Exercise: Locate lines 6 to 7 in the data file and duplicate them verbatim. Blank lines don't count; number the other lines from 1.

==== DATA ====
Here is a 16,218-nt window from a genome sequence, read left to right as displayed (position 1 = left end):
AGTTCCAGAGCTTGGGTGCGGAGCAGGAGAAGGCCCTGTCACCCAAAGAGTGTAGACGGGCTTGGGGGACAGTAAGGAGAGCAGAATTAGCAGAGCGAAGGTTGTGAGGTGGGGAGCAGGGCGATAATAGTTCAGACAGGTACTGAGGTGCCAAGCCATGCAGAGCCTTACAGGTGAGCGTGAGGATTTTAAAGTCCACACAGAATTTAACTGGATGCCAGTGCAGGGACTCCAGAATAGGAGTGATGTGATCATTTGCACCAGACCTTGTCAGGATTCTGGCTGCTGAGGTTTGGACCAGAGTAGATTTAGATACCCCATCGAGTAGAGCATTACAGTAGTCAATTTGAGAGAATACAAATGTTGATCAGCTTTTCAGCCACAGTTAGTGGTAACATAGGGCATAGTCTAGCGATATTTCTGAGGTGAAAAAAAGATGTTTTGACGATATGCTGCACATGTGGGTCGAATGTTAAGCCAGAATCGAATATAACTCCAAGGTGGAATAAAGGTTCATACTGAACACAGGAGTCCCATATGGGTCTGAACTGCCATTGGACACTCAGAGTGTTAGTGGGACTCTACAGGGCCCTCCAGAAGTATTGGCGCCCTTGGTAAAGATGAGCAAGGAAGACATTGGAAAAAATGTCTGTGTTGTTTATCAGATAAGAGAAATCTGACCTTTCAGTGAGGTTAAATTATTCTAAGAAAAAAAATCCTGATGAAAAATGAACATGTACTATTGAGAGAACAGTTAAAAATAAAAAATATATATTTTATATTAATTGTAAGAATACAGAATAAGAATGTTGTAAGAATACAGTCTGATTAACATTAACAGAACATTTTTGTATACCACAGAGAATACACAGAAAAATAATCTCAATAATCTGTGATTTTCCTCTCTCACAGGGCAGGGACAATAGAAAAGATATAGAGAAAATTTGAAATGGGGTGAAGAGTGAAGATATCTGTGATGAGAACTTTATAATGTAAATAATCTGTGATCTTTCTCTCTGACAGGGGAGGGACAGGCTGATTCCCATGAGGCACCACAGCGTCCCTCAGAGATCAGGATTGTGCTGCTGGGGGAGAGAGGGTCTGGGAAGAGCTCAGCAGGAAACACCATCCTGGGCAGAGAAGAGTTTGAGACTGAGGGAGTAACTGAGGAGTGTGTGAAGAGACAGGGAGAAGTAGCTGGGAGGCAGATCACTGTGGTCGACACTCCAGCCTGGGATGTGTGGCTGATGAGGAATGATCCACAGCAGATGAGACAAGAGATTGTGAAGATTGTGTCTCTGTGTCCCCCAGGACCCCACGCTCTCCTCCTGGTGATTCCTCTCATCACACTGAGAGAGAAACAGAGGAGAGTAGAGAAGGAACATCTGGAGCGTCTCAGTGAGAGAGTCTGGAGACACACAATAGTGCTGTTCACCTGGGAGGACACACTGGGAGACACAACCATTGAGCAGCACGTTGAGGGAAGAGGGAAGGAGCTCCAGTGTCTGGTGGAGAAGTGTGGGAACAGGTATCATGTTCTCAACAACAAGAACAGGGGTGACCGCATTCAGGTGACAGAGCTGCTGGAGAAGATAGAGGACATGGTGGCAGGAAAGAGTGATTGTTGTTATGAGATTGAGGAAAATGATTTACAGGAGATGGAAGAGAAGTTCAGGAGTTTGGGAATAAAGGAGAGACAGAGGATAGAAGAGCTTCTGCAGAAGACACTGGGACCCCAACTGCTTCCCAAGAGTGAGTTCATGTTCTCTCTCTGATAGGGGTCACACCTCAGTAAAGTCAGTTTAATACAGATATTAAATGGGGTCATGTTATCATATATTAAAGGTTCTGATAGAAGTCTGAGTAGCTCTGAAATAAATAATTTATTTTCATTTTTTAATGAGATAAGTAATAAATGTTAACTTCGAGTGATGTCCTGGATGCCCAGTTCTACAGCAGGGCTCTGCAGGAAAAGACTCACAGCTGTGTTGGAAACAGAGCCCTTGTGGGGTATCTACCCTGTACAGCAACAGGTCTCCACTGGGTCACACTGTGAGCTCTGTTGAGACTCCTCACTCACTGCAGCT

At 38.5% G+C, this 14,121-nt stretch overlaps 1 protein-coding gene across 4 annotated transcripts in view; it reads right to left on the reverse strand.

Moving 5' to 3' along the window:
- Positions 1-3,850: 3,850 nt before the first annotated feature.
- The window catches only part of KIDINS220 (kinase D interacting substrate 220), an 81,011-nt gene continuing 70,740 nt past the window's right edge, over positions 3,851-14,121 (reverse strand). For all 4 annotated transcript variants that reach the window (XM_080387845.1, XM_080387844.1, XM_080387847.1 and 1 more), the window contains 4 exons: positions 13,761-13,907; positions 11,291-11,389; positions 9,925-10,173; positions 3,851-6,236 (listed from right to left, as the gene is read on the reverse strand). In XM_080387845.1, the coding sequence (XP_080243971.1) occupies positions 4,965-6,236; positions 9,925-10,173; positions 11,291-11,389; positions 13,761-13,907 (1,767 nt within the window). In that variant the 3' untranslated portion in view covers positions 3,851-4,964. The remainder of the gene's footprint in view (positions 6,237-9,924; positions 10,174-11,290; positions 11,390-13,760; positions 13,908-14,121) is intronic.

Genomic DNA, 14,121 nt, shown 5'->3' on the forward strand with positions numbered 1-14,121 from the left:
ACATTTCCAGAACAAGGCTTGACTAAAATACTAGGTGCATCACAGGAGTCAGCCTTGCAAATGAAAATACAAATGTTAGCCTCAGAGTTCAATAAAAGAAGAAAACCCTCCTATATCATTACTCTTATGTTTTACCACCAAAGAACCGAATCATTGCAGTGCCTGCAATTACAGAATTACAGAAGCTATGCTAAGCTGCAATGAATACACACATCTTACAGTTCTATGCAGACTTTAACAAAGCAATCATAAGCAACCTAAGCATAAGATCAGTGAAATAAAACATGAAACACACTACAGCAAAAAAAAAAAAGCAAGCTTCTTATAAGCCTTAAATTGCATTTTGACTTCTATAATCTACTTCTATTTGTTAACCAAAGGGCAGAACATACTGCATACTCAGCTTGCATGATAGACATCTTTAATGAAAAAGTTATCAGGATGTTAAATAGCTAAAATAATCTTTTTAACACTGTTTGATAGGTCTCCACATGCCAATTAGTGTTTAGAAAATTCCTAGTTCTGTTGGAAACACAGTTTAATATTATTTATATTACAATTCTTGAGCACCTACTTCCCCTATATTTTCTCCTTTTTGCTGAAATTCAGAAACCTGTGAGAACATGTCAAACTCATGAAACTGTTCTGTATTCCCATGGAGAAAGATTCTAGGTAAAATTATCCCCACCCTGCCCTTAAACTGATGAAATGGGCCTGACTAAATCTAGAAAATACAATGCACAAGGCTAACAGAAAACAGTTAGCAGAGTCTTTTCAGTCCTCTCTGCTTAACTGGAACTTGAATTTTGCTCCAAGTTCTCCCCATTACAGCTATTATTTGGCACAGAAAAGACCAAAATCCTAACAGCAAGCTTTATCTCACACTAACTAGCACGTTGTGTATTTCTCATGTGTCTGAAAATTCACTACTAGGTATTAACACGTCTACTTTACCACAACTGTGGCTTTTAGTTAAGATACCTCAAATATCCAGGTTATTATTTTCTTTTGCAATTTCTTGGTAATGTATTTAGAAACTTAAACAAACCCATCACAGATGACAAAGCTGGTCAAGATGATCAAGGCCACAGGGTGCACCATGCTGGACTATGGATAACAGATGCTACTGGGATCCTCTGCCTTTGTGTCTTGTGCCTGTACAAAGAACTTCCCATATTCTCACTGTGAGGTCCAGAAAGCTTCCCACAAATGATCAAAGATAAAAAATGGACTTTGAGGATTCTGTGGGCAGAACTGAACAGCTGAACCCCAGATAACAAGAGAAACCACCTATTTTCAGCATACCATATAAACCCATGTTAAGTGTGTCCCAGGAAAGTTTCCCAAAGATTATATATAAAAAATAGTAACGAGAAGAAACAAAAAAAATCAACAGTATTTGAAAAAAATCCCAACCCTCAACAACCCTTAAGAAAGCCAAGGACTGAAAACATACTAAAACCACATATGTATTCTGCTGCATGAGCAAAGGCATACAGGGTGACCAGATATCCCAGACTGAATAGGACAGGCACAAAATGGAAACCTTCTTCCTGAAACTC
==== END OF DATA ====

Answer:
- The window catches only part of KIDINS220 (kinase D interacting substrate 220), an 81,011-nt gene continuing 70,740 nt past the window's right edge, over positions 3,851-14,121 (reverse strand). For all 4 annotated transcript variants that reach the window (XM_080387845.1, XM_080387844.1, XM_080387847.1 and 1 more), the window contains 4 exons: positions 13,761-13,907; positions 11,291-11,389; positions 9,925-10,173; positions 3,851-6,236 (listed from right to left, as the gene is read on the reverse strand). In XM_080387845.1, the coding sequence (XP_080243971.1) occupies positions 4,965-6,236; positions 9,925-10,173; positions 11,291-11,389; positions 13,761-13,907 (1,767 nt within the window). In that variant the 3' untranslated portion in view covers positions 3,851-4,964. The remainder of the gene's footprint in view (positions 6,237-9,924; positions 10,174-11,290; positions 11,390-13,760; positions 13,908-14,121) is intronic.

Genomic DNA, 14,121 nt, shown 5'->3' on the forward strand with positions numbered 1-14,121 from the left: